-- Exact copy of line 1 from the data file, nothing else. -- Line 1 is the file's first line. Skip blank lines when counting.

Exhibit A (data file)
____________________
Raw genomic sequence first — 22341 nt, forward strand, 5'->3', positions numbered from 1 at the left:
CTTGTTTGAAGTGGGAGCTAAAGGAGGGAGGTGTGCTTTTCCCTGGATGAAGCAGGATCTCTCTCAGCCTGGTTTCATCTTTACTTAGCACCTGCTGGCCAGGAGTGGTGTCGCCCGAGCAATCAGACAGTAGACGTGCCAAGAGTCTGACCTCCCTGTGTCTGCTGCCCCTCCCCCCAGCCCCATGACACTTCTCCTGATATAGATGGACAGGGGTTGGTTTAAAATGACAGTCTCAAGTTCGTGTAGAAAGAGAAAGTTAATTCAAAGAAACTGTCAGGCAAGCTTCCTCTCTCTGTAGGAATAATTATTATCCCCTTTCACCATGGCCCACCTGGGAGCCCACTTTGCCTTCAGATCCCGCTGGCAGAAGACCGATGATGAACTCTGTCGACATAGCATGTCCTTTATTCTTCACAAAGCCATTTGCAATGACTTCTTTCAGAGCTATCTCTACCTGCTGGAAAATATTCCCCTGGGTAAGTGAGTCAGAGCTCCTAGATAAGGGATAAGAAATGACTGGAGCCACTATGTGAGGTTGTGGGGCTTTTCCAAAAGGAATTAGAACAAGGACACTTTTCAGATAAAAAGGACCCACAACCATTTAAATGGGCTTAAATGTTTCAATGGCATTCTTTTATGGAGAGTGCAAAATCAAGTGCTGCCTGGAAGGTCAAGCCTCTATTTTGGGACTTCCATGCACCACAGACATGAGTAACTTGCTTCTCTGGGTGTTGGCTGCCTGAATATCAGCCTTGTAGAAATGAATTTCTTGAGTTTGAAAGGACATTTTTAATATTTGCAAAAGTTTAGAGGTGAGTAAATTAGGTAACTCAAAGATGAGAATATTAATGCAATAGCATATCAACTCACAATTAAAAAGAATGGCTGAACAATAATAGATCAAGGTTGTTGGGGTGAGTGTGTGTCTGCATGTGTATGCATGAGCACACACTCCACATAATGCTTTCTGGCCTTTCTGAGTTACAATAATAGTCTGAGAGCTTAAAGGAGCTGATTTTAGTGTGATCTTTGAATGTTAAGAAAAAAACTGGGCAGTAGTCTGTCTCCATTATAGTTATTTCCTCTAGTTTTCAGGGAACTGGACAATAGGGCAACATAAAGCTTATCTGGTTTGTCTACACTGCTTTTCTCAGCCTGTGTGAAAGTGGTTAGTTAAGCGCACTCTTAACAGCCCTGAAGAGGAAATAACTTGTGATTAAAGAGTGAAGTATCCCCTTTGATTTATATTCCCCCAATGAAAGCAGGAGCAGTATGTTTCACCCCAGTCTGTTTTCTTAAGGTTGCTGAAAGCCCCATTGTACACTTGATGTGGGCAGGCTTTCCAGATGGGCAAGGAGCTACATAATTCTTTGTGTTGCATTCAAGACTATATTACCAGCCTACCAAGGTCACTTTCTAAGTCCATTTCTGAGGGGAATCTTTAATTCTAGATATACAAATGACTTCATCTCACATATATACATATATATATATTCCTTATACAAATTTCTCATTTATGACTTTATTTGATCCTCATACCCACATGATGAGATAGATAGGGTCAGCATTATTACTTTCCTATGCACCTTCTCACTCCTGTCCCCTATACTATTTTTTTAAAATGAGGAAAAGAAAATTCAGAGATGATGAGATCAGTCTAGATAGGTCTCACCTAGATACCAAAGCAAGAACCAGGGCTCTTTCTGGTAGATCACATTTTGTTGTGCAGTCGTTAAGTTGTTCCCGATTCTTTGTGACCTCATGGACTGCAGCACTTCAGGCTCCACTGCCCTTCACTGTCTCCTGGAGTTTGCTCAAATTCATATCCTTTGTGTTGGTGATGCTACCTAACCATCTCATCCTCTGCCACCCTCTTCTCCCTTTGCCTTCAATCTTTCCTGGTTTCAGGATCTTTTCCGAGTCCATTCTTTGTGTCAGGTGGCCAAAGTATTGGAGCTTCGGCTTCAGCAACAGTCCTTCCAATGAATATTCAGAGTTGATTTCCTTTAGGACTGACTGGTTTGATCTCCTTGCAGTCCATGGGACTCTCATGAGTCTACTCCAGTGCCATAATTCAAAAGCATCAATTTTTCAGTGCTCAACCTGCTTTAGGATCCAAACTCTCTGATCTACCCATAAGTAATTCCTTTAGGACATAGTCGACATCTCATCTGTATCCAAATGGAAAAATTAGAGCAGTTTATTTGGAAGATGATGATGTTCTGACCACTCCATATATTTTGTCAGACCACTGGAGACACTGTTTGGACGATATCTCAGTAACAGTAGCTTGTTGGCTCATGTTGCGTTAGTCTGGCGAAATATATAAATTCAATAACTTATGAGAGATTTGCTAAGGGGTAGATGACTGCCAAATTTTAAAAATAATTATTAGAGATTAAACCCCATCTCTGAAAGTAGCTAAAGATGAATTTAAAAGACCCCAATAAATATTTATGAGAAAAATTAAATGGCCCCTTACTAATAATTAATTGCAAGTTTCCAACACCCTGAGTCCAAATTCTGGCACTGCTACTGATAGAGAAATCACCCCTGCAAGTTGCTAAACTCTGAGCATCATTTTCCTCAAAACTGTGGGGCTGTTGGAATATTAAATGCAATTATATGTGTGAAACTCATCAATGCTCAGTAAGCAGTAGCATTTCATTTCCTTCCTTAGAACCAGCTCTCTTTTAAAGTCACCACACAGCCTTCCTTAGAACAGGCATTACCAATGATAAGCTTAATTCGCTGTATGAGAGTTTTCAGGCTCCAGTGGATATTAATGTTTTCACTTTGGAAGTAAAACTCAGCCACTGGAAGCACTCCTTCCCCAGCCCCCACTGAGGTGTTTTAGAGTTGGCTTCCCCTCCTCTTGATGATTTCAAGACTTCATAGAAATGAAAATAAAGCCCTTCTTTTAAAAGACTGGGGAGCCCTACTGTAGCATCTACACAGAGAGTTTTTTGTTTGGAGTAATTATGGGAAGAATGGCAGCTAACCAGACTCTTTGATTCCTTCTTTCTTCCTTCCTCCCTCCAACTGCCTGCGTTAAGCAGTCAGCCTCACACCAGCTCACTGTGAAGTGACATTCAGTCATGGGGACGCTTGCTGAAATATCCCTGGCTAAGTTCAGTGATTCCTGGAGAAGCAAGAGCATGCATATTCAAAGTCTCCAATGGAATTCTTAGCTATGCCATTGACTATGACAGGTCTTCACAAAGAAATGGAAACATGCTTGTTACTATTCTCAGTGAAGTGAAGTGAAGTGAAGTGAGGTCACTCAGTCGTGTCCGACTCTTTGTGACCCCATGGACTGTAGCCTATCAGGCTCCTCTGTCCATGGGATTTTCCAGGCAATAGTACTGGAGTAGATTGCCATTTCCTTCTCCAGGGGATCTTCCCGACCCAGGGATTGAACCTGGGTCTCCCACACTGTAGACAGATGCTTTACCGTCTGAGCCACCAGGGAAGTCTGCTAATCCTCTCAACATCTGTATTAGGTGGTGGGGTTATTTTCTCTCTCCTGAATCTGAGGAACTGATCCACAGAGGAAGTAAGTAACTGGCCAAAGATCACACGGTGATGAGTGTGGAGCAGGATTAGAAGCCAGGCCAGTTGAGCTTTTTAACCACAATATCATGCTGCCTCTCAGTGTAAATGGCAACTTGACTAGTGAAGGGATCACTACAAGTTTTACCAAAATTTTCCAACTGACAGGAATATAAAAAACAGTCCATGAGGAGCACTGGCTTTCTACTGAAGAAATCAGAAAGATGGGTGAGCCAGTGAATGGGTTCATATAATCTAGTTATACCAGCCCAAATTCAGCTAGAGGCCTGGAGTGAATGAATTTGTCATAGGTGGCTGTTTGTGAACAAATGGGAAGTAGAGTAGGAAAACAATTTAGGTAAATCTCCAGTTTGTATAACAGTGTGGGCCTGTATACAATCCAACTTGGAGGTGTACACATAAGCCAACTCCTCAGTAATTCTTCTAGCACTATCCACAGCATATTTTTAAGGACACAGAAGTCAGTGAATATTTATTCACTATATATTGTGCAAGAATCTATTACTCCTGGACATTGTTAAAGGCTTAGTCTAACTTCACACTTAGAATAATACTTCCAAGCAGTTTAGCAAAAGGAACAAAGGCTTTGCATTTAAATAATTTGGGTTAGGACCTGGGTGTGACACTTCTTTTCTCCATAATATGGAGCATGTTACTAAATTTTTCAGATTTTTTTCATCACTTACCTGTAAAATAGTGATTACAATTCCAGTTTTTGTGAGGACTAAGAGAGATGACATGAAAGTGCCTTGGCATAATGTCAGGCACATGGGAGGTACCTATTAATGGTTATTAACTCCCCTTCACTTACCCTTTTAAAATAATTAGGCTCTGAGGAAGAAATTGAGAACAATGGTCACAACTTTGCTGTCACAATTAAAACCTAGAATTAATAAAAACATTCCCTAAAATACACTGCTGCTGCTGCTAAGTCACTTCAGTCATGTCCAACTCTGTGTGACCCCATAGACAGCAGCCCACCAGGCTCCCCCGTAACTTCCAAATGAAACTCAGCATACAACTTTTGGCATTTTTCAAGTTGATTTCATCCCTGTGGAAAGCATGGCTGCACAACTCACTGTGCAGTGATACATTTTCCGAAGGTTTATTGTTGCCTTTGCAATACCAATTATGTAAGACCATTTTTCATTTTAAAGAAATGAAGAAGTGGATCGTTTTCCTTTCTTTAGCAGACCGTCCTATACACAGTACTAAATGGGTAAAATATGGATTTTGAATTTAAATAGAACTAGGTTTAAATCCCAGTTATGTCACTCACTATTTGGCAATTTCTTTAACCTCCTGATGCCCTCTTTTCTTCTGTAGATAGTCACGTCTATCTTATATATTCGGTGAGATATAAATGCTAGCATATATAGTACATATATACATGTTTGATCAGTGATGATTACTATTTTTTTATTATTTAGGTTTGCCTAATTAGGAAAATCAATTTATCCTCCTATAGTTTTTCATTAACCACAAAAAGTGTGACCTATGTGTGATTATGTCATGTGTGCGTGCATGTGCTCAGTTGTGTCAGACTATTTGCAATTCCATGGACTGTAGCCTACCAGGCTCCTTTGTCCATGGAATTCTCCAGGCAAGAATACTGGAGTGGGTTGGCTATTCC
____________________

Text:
Raw genomic sequence first — 22341 nt, forward strand, 5'->3', positions numbered from 1 at the left: